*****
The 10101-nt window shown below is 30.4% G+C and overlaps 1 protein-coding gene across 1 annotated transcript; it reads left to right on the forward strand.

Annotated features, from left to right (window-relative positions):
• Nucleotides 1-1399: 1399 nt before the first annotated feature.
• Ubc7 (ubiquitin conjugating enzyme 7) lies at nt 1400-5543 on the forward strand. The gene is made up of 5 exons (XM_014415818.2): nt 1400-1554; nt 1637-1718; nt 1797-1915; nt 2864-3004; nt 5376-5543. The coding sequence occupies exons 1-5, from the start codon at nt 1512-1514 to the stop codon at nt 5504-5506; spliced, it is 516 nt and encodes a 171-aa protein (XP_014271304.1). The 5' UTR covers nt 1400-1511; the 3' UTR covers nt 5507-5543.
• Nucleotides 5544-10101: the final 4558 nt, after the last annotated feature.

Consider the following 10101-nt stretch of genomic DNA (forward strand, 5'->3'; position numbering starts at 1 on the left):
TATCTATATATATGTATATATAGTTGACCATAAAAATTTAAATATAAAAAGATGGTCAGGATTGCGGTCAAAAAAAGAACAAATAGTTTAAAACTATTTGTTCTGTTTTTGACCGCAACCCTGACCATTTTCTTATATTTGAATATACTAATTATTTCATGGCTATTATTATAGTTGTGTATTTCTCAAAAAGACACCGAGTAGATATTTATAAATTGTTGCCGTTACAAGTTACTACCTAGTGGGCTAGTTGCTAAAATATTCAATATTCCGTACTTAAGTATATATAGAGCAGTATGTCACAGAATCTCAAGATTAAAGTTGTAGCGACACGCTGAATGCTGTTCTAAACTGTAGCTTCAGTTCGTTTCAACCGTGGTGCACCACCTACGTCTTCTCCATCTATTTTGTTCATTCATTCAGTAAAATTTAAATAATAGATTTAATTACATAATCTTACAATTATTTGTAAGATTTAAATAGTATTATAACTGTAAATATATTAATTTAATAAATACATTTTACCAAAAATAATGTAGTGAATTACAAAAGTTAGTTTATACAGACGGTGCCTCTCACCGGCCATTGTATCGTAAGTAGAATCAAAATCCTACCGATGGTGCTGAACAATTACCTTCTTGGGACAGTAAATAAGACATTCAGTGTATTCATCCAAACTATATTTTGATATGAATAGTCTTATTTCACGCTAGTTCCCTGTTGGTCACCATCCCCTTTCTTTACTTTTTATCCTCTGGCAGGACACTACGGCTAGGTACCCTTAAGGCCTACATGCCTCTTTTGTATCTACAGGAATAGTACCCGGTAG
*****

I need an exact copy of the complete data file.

The 10101-nt window shown below is 30.4% G+C and overlaps 1 protein-coding gene across 1 annotated transcript; it reads left to right on the forward strand.

Annotated features, from left to right (window-relative positions):
• Nucleotides 1-1399: 1399 nt before the first annotated feature.
• Ubc7 (ubiquitin conjugating enzyme 7) lies at nt 1400-5543 on the forward strand. The gene is made up of 5 exons (XM_014415818.2): nt 1400-1554; nt 1637-1718; nt 1797-1915; nt 2864-3004; nt 5376-5543. The coding sequence occupies exons 1-5, from the start codon at nt 1512-1514 to the stop codon at nt 5504-5506; spliced, it is 516 nt and encodes a 171-aa protein (XP_014271304.1). The 5' UTR covers nt 1400-1511; the 3' UTR covers nt 5507-5543.
• Nucleotides 5544-10101: the final 4558 nt, after the last annotated feature.

Consider the following 10101-nt stretch of genomic DNA (forward strand, 5'->3'; position numbering starts at 1 on the left):
TATCTATATATATGTATATATAGTTGACCATAAAAATTTAAATATAAAAAGATGGTCAGGATTGCGGTCAAAAAAAGAACAAATAGTTTAAAACTATTTGTTCTGTTTTTGACCGCAACCCTGACCATTTTCTTATATTTGAATATACTAATTATTTCATGGCTATTATTATAGTTGTGTATTTCTCAAAAAGACACCGAGTAGATATTTATAAATTGTTGCCGTTACAAGTTACTACCTAGTGGGCTAGTTGCTAAAATATTCAATATTCCGTACTTAAGTATATATAGAGCAGTATGTCACAGAATCTCAAGATTAAAGTTGTAGCGACACGCTGAATGCTGTTCTAAACTGTAGCTTCAGTTCGTTTCAACCGTGGTGCACCACCTACGTCTTCTCCATCTATTTTGTTCATTCATTCAGTAAAATTTAAATAATAGATTTAATTACATAATCTTACAATTATTTGTAAGATTTAAATAGTATTATAACTGTAAATATATTAATTTAATAAATACATTTTACCAAAAATAATGTAGTGAATTACAAAAGTTAGTTTATACAGACGGTGCCTCTCACCGGCCATTGTATCGTAAGTAGAATCAAAATCCTACCGATGGTGCTGAACAATTACCTTCTTGGGACAGTAAATAAGACATTCAGTGTATTCATCCAAACTATATTTTGATATGAATAGTCTTATTTCACGCTAGTTCCCTGTTGGTCACCATCCCCTTTCTTTACTTTTTATCCTCTGGCAGGACACTACGGCTAGGTACCCTTAAGGCCTACATGCCTCTTTTGTATCTACAGGAATAGTACCCGGTAG